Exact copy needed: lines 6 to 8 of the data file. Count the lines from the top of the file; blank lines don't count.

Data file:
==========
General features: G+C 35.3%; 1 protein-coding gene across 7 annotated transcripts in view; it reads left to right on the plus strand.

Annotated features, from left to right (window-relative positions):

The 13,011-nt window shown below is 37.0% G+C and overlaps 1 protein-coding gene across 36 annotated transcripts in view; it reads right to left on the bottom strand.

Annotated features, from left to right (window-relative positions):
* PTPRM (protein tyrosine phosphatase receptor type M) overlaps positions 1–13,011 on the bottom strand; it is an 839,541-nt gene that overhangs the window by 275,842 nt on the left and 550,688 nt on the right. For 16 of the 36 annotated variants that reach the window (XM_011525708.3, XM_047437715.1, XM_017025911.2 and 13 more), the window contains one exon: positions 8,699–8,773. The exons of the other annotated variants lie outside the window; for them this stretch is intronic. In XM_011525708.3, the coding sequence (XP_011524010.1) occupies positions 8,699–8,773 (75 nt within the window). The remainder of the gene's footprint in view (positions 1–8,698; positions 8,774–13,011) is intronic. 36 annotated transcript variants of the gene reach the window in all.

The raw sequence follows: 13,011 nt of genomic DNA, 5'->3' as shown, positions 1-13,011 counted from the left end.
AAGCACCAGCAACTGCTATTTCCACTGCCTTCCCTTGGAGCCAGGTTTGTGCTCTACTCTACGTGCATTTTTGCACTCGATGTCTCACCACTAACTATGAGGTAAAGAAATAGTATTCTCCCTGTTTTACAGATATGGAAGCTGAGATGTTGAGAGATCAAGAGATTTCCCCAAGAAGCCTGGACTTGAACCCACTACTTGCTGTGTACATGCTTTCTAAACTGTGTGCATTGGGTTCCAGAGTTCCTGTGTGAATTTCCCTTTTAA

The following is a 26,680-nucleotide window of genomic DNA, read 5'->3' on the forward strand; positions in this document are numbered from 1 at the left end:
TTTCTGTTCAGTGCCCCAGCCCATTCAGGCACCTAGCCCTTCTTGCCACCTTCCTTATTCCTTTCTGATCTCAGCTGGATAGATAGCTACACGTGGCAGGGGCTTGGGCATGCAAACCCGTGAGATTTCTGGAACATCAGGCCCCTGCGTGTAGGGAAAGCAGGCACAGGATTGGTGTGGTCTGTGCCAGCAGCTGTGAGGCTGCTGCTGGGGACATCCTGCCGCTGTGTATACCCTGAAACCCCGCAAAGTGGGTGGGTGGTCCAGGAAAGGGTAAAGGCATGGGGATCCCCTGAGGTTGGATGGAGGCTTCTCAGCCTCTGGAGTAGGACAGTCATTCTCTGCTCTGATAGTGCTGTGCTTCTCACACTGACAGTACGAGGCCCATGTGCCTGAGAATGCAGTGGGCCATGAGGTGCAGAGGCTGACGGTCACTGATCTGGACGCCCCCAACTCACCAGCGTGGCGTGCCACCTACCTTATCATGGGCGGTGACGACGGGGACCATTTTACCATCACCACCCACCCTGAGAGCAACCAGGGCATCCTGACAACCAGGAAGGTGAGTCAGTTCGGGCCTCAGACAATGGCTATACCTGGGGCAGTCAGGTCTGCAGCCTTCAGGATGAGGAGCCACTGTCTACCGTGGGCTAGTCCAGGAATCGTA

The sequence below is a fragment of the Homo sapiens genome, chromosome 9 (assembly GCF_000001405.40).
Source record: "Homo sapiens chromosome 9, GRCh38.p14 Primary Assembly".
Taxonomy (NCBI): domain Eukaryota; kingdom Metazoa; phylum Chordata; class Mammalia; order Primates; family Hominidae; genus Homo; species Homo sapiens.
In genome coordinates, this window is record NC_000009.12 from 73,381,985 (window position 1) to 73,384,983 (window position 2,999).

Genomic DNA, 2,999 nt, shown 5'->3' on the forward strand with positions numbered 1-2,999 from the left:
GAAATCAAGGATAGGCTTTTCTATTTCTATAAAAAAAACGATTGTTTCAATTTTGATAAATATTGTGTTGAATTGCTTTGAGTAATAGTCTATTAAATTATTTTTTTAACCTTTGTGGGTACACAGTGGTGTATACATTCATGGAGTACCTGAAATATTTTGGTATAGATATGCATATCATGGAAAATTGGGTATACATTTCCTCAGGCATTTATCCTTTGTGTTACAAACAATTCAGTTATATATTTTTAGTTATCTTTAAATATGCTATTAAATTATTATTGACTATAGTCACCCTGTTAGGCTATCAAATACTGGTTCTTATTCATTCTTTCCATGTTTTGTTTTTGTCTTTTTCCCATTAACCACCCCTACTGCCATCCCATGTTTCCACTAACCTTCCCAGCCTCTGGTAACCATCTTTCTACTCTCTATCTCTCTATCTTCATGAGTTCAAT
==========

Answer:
The raw sequence follows: 13,011 nt of genomic DNA, 5'->3' as shown, positions 1-13,011 counted from the left end.
AAGCACCAGCAACTGCTATTTCCACTGCCTTCCCTTGGAGCCAGGTTTGTGCTCTACTCTACGTGCATTTTTGCACTCGATGTCTCACCACTAACTATGAGGTAAAGAAATAGTATTCTCCCTGTTTTACAGATATGGAAGCTGAGATGTTGAGAGATCAAGAGATTTCCCCAAGAAGCCTGGACTTGAACCCACTACTTGCTGTGTACATGCTTTCTAAACTGTGTGCATTGGGTTCCAGAGTTCCTGTGTGAATTTCCCTTTTAA

The following is a 26,680-nucleotide window of genomic DNA, read 5'->3' on the forward strand; positions in this document are numbered from 1 at the left end: